That’s ‘good morning’ in Edo
I remember starting many rounds of my primary school debates with “all protocols observed”. I didn’t know what the phrase meant at the time but I’ve grown to understand that, in every objective debate, you must first define the guiding principles.
Many scientists and religious people are guilty of making the same kind of assumption during debates: one assumes that we all live in an evidence-based world, the other assumes that we all live in a faith-based world.
However, if we can agree on one thing, 5G (telecoms) and coronavirus (medicine) both belong to the body of science, then the basis for a scientific debate cannot be unproven theories or religious text, they must be evidence.
The debate about whether radio frequency radiation is dangerous to human health didn’t start with 5G. Studies have shown that RF radiation is “possibly carcinogenic”
. If this is news to you, good morning once again!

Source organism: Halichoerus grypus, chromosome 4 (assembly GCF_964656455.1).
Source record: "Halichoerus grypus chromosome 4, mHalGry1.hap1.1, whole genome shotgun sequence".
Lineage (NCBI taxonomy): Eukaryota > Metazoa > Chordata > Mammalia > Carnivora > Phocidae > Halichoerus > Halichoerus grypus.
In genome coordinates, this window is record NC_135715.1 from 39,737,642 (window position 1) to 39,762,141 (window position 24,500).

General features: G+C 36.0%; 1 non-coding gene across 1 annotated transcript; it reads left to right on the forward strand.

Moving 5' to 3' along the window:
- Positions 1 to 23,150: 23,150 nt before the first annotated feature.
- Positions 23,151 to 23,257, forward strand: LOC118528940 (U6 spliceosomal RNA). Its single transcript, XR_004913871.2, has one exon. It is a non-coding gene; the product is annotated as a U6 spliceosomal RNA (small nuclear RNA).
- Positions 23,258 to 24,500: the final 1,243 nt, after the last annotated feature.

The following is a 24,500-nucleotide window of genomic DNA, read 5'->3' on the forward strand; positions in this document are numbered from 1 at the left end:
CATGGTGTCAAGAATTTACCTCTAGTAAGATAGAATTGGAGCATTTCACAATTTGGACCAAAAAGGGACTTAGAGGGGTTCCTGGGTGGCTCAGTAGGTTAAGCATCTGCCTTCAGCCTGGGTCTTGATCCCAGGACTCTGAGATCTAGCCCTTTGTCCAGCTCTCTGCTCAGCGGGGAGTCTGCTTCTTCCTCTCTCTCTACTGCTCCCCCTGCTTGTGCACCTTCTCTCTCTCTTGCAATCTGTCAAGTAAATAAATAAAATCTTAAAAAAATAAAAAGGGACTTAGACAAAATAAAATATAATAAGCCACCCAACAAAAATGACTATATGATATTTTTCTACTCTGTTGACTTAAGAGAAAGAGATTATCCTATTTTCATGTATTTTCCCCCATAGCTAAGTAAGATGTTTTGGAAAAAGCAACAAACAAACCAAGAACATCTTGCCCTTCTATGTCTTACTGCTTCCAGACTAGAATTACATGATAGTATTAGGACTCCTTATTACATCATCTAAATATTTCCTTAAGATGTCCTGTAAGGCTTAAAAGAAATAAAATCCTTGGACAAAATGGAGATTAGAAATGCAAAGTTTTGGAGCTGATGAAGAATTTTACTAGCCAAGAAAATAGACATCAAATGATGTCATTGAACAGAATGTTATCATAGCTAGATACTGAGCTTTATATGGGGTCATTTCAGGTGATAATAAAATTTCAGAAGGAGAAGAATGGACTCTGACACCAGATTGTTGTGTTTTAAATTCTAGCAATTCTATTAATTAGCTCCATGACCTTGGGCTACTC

But RF radiation is also non-ionising, meaning it lacks sufficient energy to cause cellular damage in the way a virus does.
Another quasi-valid concern is the high cell site density required for mmWave-based 5G networks. But unless your plan is to climb to the top of masts and give every antenna you see a hug, 5G will not be any more harmful to you than its wireless predecessors.
Tech innovation isn’t cost-free. Innovators tend to speed past those costs to get to the benefits, while conspiracy theorists stop there, dress them up and strike a Christopher Columbus-like pose next to ideas that seem novel, and appeal to our inner skeptic.
But does that mean we ought to now look both ways before crossing the 5G street?
Humanity has historically accepted that great innovations like 5G come at a cost. One of the services science provides is to constantly rebalance that cost with the benefits as more evidence, not conspiracies, become available.
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